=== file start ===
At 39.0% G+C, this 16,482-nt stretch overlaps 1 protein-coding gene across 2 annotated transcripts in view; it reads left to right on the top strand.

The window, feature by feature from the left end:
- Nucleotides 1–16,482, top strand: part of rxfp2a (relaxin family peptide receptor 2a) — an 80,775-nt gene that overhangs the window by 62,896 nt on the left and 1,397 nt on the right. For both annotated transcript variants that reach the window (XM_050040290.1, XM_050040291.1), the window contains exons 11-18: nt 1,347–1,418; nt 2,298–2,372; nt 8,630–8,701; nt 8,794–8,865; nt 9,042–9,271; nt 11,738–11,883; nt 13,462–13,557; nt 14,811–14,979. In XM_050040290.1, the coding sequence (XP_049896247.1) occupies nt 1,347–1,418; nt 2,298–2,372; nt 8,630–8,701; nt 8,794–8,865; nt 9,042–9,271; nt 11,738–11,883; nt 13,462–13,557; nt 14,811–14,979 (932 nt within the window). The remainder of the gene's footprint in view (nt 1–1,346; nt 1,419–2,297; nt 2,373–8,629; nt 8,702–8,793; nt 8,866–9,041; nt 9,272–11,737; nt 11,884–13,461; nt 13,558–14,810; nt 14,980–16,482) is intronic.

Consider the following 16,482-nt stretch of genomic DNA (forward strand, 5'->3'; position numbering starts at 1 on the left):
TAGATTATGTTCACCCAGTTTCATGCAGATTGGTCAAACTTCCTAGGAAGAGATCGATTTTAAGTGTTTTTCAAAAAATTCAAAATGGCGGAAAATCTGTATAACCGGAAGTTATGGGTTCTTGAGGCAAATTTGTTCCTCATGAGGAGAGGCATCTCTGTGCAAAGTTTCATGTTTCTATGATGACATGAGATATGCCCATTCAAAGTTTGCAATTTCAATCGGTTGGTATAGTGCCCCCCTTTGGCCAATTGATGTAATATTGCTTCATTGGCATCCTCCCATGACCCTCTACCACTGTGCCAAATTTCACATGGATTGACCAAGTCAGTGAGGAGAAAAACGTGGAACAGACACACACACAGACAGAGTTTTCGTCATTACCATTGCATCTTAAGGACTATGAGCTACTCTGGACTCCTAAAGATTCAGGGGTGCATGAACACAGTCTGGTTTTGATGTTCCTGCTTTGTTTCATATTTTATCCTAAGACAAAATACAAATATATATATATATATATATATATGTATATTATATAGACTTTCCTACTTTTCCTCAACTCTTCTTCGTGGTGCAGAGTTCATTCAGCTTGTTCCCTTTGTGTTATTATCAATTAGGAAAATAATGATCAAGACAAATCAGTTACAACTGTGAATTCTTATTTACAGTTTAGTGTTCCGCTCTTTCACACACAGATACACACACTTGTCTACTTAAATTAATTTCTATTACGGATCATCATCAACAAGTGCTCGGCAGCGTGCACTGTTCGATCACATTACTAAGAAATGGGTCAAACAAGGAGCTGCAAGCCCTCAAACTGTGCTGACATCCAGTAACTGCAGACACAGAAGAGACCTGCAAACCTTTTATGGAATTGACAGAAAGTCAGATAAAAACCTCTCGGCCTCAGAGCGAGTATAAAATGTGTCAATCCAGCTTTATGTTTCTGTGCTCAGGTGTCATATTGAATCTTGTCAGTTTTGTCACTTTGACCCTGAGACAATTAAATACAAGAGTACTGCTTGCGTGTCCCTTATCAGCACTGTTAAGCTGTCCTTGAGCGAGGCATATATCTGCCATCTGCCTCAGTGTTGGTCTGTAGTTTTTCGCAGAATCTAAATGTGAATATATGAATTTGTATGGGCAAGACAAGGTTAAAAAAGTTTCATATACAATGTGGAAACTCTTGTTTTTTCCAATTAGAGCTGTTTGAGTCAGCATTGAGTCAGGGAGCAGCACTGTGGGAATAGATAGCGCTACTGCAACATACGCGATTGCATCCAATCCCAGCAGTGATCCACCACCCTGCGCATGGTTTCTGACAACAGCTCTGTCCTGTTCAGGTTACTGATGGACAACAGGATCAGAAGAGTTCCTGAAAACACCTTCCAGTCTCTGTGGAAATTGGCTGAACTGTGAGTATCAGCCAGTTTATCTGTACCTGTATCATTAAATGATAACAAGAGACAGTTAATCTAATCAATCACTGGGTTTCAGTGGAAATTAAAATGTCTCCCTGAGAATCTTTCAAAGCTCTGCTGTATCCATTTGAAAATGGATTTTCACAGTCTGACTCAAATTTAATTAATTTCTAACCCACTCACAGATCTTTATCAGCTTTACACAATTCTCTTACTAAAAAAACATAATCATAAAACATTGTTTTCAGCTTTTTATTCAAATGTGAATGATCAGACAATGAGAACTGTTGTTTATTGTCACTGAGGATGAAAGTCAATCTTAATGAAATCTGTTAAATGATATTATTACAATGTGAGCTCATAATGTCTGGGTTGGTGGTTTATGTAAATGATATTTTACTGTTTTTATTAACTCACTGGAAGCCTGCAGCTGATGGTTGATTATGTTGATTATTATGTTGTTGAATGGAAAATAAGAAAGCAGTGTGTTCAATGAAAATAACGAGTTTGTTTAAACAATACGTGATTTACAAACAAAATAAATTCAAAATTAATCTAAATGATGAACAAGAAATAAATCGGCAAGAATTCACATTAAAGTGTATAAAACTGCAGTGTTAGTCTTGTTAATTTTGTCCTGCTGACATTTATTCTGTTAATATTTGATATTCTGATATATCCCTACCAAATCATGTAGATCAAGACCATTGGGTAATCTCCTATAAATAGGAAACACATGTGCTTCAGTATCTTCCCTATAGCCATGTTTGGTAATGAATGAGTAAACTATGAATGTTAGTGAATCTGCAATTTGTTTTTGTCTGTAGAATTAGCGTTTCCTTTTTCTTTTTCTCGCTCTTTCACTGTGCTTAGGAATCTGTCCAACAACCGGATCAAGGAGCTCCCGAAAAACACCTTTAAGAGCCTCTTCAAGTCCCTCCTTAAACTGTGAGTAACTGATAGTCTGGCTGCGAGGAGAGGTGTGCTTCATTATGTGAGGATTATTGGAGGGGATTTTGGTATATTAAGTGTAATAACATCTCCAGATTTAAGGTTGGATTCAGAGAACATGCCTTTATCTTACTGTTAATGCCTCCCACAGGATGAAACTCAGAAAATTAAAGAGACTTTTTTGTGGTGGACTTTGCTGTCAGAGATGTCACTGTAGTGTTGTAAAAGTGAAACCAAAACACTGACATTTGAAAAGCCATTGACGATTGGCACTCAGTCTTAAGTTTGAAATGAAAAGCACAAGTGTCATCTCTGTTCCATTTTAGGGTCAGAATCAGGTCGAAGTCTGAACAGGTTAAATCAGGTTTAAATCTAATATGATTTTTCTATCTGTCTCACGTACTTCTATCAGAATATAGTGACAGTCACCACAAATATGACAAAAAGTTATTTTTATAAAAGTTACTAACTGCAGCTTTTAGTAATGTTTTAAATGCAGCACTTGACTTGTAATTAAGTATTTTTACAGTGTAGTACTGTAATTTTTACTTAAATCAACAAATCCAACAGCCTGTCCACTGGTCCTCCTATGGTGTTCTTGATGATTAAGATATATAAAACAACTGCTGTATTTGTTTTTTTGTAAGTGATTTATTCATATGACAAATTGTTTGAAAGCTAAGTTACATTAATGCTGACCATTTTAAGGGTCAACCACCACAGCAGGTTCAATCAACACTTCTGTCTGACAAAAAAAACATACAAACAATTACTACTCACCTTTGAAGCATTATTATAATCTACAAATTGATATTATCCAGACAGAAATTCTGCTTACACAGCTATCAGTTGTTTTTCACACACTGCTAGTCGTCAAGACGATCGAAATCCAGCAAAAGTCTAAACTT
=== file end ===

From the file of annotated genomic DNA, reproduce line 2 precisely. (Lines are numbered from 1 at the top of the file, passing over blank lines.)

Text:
The window, feature by feature from the left end: